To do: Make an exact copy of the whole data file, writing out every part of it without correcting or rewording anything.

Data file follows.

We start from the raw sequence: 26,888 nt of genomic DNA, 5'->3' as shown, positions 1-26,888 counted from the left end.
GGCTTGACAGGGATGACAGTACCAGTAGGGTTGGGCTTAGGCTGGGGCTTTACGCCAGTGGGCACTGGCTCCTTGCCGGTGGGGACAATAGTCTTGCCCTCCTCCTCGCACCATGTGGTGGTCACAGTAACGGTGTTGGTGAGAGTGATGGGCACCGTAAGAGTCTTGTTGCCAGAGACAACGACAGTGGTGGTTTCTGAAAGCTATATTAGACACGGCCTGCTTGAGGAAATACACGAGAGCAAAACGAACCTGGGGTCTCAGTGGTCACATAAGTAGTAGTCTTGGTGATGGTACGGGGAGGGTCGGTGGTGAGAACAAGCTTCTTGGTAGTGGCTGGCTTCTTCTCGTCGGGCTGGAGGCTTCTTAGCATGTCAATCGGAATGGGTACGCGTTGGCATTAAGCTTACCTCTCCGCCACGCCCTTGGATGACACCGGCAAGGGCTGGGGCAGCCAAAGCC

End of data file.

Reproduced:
We start from the raw sequence: 26,888 nt of genomic DNA, 5'->3' as shown, positions 1-26,888 counted from the left end.
GGCTTGACAGGGATGACAGTACCAGTAGGGTTGGGCTTAGGCTGGGGCTTTACGCCAGTGGGCACTGGCTCCTTGCCGGTGGGGACAATAGTCTTGCCCTCCTCCTCGCACCATGTGGTGGTCACAGTAACGGTGTTGGTGAGAGTGATGGGCACCGTAAGAGTCTTGTTGCCAGAGACAACGACAGTGGTGGTTTCTGAAAGCTATATTAGACACGGCCTGCTTGAGGAAATACACGAGAGCAAAACGAACCTGGGGTCTCAGTGGTCACATAAGTAGTAGTCTTGGTGATGGTACGGGGAGGGTCGGTGGTGAGAACAAGCTTCTTGGTAGTGGCTGGCTTCTTCTCGTCGGGCTGGAGGCTTCTTAGCATGTCAATCGGAATGGGTACGCGTTGGCATTAAGCTTACCTCTCCGCCACGCCCTTGGATGACACCGGCAAGGGCTGGGGCAGCCAAAGCC